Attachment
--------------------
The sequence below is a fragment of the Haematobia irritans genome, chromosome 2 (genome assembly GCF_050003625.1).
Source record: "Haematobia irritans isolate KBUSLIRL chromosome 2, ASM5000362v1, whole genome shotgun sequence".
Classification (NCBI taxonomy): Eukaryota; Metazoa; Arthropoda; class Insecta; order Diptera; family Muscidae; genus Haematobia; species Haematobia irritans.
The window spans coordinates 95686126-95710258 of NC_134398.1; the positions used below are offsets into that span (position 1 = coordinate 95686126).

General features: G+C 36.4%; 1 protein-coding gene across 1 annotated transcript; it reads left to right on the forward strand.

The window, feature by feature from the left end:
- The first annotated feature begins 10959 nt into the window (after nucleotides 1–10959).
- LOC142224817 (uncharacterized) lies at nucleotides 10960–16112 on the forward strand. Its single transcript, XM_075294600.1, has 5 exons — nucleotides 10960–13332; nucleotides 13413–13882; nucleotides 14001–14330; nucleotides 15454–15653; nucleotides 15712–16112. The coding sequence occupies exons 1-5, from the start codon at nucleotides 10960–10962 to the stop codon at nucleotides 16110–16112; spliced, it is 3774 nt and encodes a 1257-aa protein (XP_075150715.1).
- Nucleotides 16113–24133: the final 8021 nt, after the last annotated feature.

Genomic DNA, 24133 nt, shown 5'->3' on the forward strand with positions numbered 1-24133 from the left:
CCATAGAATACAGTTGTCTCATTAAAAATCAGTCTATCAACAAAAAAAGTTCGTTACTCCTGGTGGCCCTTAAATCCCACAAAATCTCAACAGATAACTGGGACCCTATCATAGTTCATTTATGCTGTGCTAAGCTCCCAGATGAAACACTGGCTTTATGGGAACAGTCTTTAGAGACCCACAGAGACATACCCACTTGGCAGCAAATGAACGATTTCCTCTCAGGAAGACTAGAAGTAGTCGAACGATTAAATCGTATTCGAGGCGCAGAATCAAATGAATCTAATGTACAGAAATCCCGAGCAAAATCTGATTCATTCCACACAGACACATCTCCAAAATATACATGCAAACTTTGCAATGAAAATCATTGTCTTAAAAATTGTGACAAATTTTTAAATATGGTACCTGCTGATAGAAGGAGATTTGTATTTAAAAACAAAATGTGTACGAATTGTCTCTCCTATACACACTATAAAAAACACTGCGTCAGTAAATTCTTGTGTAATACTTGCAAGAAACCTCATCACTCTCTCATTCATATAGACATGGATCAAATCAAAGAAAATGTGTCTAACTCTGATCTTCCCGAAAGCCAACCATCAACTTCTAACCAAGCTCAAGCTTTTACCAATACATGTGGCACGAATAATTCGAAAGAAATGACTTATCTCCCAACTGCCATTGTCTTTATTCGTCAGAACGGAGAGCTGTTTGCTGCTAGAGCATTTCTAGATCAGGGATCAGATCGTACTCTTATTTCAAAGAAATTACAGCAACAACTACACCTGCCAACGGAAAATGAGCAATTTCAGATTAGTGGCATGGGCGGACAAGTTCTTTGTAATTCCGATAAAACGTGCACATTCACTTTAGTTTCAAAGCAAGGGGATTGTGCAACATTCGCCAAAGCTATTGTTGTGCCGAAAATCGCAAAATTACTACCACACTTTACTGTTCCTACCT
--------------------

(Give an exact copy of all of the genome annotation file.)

The sequence below is a fragment of the Haematobia irritans genome, chromosome 2 (genome assembly GCF_050003625.1).
Source record: "Haematobia irritans isolate KBUSLIRL chromosome 2, ASM5000362v1, whole genome shotgun sequence".
Classification (NCBI taxonomy): Eukaryota; Metazoa; Arthropoda; class Insecta; order Diptera; family Muscidae; genus Haematobia; species Haematobia irritans.
The window spans coordinates 95686126-95710258 of NC_134398.1; the positions used below are offsets into that span (position 1 = coordinate 95686126).

General features: G+C 36.4%; 1 protein-coding gene across 1 annotated transcript; it reads left to right on the forward strand.

The window, feature by feature from the left end:
- The first annotated feature begins 10959 nt into the window (after nucleotides 1–10959).
- LOC142224817 (uncharacterized) lies at nucleotides 10960–16112 on the forward strand. Its single transcript, XM_075294600.1, has 5 exons — nucleotides 10960–13332; nucleotides 13413–13882; nucleotides 14001–14330; nucleotides 15454–15653; nucleotides 15712–16112. The coding sequence occupies exons 1-5, from the start codon at nucleotides 10960–10962 to the stop codon at nucleotides 16110–16112; spliced, it is 3774 nt and encodes a 1257-aa protein (XP_075150715.1).
- Nucleotides 16113–24133: the final 8021 nt, after the last annotated feature.

Genomic DNA, 24133 nt, shown 5'->3' on the forward strand with positions numbered 1-24133 from the left:
CCATAGAATACAGTTGTCTCATTAAAAATCAGTCTATCAACAAAAAAAGTTCGTTACTCCTGGTGGCCCTTAAATCCCACAAAATCTCAACAGATAACTGGGACCCTATCATAGTTCATTTATGCTGTGCTAAGCTCCCAGATGAAACACTGGCTTTATGGGAACAGTCTTTAGAGACCCACAGAGACATACCCACTTGGCAGCAAATGAACGATTTCCTCTCAGGAAGACTAGAAGTAGTCGAACGATTAAATCGTATTCGAGGCGCAGAATCAAATGAATCTAATGTACAGAAATCCCGAGCAAAATCTGATTCATTCCACACAGACACATCTCCAAAATATACATGCAAACTTTGCAATGAAAATCATTGTCTTAAAAATTGTGACAAATTTTTAAATATGGTACCTGCTGATAGAAGGAGATTTGTATTTAAAAACAAAATGTGTACGAATTGTCTCTCCTATACACACTATAAAAAACACTGCGTCAGTAAATTCTTGTGTAATACTTGCAAGAAACCTCATCACTCTCTCATTCATATAGACATGGATCAAATCAAAGAAAATGTGTCTAACTCTGATCTTCCCGAAAGCCAACCATCAACTTCTAACCAAGCTCAAGCTTTTACCAATACATGTGGCACGAATAATTCGAAAGAAATGACTTATCTCCCAACTGCCATTGTCTTTATTCGTCAGAACGGAGAGCTGTTTGCTGCTAGAGCATTTCTAGATCAGGGATCAGATCGTACTCTTATTTCAAAGAAATTACAGCAACAACTACACCTGCCAACGGAAAATGAGCAATTTCAGATTAGTGGCATGGGCGGACAAGTTCTTTGTAATTCCGATAAAACGTGCACATTCACTTTAGTTTCAAAGCAAGGGGATTGTGCAACATTCGCCAAAGCTATTGTTGTGCCGAAAATCGCAAAATTACTACCACACTTTACTGTTCCTACCT